Movie Review: Bingo Hell

If this was the first time that a bingo hall had been used in a movie for something other than the banal pleasure that comes from winning prizes matching spaces according to a bunch of marked ping pong balls then it might have been a little more impressive. But all the same, Bingo Hell is a different type of crazy that’s fun to watch since it invites an idea that a lot of folks might not fully understand. After all, Bingo is something that some folks enjoy since it has an easy pace and isn’t that challenging but is something to do all the same, especially when prizes are on the line. But the prizes that are put up in this movie are the type that a person generally doesn’t want but will accept since they’re desperate and don’t know any better. Hell came down to the Bingo parlor doesn’t quite have the same ring to it as the well-respected Charlie Daniels Band track, but at the same time, the mere idea is something that doesn’t feel like it would matter to anyone other than those that are set against the antagonist in this movie. 

The audience is introduced to an individual early on that appears to be in a state of delirium, as the general feeling is that he’s made a deal that is about to get him out of his current situation, location, whatever one wants to think. But soon enough his joy turns into something that creates a feeling of panic and desperation as eventually he stuffs his mouth full of something that looks beyond nasty, whereupon he falls dead shortly after. If the audience was confused enough at this point then it’s likely that many would wonder just what they decided to watch. Following this, the audience gets to meet Lupita, who looks like a nice enough woman that’s let age get to her but is still determined to walk out of her home and survey the neighborhood of Oak Springs every day. 

Of course, it appears that she doesn’t like everything she sees as businesses are closing up, people are moving, and hipsters are moving into the neighborhood, a development that Lupita makes clear that she doesn’t like. When she and her neighborhood friends Dolores and Yolanda join her at the local Bingo hall for a regular game in which the prizes are small but personal, it becomes rather clear that Oak Springs is populated largely by the old-timers that have stuck around for no better reason than because it’s their home and they don’t have anything else to do. When a new owner of the hall, the mysterious Mr. Big, starts plastering the neighborhood with ads asking people to come down to play his new game, Lupita is furious as Bingo has always been her and Dolores’ thing, and she can’t understand why the owner of the hall would ever sell. When she attends the game but doesn’t play she and Dolores witness the mother of Dolores’ grandson, a miserable woman by the name of Raquel, win a $10,000 prize. It’s then revealed that Raquel skips town with her winnings and leaves her teenage son in Dolores’ care, while the truth is revealed that Mr. Big’s ‘prize’ is an illusion and that he appears to be a collector of sorts.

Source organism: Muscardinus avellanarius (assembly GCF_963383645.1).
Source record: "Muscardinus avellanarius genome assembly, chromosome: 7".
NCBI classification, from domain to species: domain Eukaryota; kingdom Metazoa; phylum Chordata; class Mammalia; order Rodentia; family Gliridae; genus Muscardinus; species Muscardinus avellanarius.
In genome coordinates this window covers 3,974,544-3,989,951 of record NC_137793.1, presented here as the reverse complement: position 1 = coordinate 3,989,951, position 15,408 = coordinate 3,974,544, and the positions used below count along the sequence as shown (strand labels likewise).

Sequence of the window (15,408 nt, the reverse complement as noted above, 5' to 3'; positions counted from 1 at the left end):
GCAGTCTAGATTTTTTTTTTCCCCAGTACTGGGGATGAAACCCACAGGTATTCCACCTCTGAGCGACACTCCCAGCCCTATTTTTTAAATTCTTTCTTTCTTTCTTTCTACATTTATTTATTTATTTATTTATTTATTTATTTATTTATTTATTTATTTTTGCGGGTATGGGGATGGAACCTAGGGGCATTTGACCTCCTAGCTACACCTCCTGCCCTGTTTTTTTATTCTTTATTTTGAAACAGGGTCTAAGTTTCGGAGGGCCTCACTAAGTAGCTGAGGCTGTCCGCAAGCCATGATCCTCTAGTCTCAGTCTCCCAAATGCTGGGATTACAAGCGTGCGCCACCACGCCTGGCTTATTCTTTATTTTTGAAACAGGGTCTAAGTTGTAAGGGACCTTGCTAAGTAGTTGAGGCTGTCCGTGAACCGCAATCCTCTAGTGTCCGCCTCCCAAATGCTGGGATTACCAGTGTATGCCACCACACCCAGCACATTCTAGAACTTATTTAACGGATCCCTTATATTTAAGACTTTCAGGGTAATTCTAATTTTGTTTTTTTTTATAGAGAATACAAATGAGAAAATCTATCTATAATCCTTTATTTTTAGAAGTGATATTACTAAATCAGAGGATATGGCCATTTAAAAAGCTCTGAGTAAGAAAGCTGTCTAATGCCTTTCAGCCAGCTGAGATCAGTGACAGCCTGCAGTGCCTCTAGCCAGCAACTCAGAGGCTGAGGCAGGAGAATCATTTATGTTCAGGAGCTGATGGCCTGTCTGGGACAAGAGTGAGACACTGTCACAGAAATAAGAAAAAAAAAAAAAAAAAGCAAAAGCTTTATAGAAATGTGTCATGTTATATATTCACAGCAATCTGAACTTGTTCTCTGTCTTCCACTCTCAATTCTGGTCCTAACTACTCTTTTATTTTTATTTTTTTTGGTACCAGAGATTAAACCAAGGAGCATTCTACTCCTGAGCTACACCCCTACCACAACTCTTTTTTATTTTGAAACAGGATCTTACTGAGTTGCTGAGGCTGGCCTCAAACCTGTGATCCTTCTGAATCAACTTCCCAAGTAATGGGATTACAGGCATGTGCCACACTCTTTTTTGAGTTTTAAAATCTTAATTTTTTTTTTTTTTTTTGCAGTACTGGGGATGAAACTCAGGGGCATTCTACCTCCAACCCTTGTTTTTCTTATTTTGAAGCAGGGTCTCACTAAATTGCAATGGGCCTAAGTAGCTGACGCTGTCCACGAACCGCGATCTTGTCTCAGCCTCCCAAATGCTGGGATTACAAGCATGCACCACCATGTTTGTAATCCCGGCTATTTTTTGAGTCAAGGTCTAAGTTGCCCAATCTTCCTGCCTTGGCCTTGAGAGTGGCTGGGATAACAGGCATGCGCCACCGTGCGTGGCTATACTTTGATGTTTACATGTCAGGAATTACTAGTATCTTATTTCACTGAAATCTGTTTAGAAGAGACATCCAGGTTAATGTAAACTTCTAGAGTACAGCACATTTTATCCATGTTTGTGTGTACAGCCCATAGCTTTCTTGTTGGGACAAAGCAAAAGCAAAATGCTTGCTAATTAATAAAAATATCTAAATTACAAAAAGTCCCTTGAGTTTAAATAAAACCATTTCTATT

Eventually, Lupita finds the owner of the hall, dead, and begins to receive visions from Mr. Big that convince her that she needs to do something. The gist of this movie is that Mr. Big comes swooping in, looking like a manic, grinning savior of those that want to win a big cash prize, but in the end, spoilers, they’re buying a temporary solution to their problem that becomes a horrific end that they didn’t anticipate. Greed becomes their downfall as Mr. Big is what might be a soul collector that lures people in with the promise of riches that can satisfy their every desire, and eventually enchants everyone in Oak Springs, save for Lupita and a couple of others that don’t play the game. The movie isn’t all that deep, but it’s a good bit of horrific fun that turns a bit bloody here and there but not so bad that it’s stomach-churning. The lessons within the story are easy to dissect since Lupita is so adamant about staying in her neighborhood that she’s convinced her friends to do the same, while the greed that lies buried in just about everyone is quickly coupled with the frustration they’ve felt over the years at their current predicament. 

Bingo Hell is a quick bit of flash that people might enjoy more as a short story than a feature since the villain is a little over the top, but not so much that he’s not convincing. All in all, this movie was kind of a pleasant trip from the more serious and devoted stories that take up a great deal of time and thought. 

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